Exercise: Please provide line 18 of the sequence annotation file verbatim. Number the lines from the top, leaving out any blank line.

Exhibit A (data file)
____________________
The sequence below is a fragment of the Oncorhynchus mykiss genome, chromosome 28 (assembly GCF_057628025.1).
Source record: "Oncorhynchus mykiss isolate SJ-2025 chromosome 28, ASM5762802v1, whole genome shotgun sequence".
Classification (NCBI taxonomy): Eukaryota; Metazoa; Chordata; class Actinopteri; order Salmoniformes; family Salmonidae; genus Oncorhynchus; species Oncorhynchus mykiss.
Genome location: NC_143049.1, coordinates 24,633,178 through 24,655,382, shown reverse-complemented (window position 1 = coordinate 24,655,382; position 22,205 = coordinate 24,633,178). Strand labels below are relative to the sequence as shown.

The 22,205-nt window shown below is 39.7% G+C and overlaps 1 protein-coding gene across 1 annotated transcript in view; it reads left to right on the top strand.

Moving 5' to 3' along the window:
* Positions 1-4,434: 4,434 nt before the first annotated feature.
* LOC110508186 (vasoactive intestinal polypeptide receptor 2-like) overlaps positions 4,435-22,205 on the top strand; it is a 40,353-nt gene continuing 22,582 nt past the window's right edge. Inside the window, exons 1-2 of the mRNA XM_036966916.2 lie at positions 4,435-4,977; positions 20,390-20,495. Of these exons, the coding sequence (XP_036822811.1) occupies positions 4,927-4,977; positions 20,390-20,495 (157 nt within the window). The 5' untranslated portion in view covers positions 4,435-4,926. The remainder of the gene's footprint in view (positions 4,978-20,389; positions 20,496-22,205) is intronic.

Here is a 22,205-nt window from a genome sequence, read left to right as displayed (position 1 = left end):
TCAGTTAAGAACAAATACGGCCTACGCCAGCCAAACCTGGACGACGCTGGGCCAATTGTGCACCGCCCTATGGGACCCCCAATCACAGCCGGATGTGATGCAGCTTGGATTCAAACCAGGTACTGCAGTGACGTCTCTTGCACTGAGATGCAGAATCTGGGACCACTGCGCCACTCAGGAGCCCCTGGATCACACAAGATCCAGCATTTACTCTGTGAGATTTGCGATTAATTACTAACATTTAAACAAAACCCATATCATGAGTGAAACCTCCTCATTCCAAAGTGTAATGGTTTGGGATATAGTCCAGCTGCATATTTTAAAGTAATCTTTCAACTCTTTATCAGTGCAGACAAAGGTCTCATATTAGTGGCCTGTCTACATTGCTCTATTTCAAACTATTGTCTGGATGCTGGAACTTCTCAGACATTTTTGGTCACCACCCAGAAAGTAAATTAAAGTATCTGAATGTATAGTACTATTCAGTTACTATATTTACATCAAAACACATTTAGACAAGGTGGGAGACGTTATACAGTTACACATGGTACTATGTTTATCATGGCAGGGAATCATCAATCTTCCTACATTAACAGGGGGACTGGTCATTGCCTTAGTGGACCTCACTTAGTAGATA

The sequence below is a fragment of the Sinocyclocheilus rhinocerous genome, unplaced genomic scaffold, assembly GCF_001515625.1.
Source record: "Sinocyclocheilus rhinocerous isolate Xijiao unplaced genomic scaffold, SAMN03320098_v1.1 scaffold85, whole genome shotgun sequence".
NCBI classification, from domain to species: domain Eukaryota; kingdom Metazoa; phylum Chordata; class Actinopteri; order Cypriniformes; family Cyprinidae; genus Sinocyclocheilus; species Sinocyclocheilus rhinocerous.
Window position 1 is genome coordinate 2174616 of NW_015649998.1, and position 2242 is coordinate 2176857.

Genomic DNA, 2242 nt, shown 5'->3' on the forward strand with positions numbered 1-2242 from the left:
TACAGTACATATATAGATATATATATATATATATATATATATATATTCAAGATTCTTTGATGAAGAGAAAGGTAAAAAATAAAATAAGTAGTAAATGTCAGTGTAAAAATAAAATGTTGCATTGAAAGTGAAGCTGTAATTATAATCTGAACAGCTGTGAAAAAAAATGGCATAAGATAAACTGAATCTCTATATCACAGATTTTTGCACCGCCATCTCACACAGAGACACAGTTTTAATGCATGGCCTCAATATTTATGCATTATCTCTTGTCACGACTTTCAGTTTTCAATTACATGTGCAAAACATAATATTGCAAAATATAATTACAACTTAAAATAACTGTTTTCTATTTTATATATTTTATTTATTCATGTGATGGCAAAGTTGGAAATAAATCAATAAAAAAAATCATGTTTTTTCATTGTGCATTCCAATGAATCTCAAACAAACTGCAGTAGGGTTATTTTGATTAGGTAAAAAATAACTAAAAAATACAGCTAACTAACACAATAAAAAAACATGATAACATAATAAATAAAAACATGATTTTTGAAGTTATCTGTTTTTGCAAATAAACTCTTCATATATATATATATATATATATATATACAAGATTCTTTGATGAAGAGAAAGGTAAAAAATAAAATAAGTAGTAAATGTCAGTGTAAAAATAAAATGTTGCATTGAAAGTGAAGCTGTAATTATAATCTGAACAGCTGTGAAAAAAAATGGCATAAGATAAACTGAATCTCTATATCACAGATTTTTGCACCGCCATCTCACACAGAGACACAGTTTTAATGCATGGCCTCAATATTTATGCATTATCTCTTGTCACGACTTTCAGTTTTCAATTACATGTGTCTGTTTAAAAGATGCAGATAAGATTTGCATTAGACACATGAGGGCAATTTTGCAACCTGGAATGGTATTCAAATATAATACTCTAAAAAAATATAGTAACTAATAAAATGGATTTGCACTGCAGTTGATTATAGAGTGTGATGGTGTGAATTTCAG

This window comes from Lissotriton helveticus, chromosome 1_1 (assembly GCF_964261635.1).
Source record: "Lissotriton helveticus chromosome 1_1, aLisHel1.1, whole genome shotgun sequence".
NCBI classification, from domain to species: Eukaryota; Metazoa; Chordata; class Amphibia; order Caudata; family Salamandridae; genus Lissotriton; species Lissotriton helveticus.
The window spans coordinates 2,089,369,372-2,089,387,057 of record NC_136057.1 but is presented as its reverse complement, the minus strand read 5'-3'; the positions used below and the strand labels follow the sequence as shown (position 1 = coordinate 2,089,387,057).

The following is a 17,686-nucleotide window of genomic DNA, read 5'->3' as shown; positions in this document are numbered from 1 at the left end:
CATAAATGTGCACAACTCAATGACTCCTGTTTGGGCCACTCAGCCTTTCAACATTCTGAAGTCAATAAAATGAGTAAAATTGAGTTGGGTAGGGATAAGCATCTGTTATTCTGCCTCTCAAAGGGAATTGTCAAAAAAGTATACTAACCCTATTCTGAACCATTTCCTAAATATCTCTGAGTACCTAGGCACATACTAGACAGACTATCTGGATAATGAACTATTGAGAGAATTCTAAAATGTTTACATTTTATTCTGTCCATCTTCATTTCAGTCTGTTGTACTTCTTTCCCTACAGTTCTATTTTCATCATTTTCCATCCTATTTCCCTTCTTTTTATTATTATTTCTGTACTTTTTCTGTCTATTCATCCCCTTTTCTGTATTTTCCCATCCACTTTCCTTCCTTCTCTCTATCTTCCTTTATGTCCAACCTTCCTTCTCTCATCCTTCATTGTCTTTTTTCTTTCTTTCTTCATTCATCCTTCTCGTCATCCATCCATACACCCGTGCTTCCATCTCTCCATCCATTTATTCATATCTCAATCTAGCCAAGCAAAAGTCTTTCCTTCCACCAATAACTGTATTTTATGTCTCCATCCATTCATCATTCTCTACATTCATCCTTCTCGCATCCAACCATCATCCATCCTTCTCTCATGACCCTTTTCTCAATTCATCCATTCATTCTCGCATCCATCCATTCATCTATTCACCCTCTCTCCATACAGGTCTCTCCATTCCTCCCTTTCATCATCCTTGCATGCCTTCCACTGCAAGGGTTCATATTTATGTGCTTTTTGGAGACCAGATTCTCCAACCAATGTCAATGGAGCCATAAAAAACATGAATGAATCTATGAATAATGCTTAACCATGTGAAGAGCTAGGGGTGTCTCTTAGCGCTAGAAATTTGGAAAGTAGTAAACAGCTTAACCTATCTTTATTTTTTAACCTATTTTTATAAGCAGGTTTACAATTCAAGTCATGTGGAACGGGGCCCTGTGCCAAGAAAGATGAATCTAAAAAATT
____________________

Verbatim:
Source record: "Lissotriton helveticus chromosome 1_1, aLisHel1.1, whole genome shotgun sequence".